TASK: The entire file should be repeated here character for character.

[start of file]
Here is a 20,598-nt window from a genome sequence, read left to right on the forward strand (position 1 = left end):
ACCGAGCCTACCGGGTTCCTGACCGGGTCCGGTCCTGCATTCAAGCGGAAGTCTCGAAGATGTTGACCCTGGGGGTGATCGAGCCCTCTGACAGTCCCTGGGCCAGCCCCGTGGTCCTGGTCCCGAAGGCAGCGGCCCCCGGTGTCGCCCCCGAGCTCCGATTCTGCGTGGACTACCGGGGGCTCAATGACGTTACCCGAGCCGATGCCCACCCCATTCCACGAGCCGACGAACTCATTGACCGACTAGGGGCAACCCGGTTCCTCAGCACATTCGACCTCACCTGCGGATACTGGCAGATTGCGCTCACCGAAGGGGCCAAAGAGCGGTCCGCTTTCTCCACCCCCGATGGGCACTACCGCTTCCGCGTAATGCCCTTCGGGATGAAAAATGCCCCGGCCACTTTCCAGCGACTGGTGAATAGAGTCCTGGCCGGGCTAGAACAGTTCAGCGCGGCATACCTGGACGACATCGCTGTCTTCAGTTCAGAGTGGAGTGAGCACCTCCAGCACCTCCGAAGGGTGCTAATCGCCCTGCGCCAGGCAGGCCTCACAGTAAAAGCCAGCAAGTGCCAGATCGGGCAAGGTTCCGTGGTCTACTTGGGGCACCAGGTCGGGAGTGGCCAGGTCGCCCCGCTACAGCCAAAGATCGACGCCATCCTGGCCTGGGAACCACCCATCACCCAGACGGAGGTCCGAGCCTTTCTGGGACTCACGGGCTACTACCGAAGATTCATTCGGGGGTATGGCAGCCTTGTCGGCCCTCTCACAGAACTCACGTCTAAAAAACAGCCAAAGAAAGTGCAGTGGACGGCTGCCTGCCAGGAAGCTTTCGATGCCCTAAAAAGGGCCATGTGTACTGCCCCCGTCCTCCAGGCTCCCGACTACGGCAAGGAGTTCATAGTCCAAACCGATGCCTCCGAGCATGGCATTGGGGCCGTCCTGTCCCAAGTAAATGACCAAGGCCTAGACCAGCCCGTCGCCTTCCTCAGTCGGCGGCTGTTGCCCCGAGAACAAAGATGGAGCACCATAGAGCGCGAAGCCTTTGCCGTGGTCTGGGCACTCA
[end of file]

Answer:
Here is a 20,598-nt window from a genome sequence, read left to right on the forward strand (position 1 = left end):
ACCGAGCCTACCGGGTTCCTGACCGGGTCCGGTCCTGCATTCAAGCGGAAGTCTCGAAGATGTTGACCCTGGGGGTGATCGAGCCCTCTGACAGTCCCTGGGCCAGCCCCGTGGTCCTGGTCCCGAAGGCAGCGGCCCCCGGTGTCGCCCCCGAGCTCCGATTCTGCGTGGACTACCGGGGGCTCAATGACGTTACCCGAGCCGATGCCCACCCCATTCCACGAGCCGACGAACTCATTGACCGACTAGGGGCAACCCGGTTCCTCAGCACATTCGACCTCACCTGCGGATACTGGCAGATTGCGCTCACCGAAGGGGCCAAAGAGCGGTCCGCTTTCTCCACCCCCGATGGGCACTACCGCTTCCGCGTAATGCCCTTCGGGATGAAAAATGCCCCGGCCACTTTCCAGCGACTGGTGAATAGAGTCCTGGCCGGGCTAGAACAGTTCAGCGCGGCATACCTGGACGACATCGCTGTCTTCAGTTCAGAGTGGAGTGAGCACCTCCAGCACCTCCGAAGGGTGCTAATCGCCCTGCGCCAGGCAGGCCTCACAGTAAAAGCCAGCAAGTGCCAGATCGGGCAAGGTTCCGTGGTCTACTTGGGGCACCAGGTCGGGAGTGGCCAGGTCGCCCCGCTACAGCCAAAGATCGACGCCATCCTGGCCTGGGAACCACCCATCACCCAGACGGAGGTCCGAGCCTTTCTGGGACTCACGGGCTACTACCGAAGATTCATTCGGGGGTATGGCAGCCTTGTCGGCCCTCTCACAGAACTCACGTCTAAAAAACAGCCAAAGAAAGTGCAGTGGACGGCTGCCTGCCAGGAAGCTTTCGATGCCCTAAAAAGGGCCATGTGTACTGCCCCCGTCCTCCAGGCTCCCGACTACGGCAAGGAGTTCATAGTCCAAACCGATGCCTCCGAGCATGGCATTGGGGCCGTCCTGTCCCAAGTAAATGACCAAGGCCTAGACCAGCCCGTCGCCTTCCTCAGTCGGCGGCTGTTGCCCCGAGAACAAAGATGGAGCACCATAGAGCGCGAAGCCTTTGCCGTGGTCTGGGCACTCA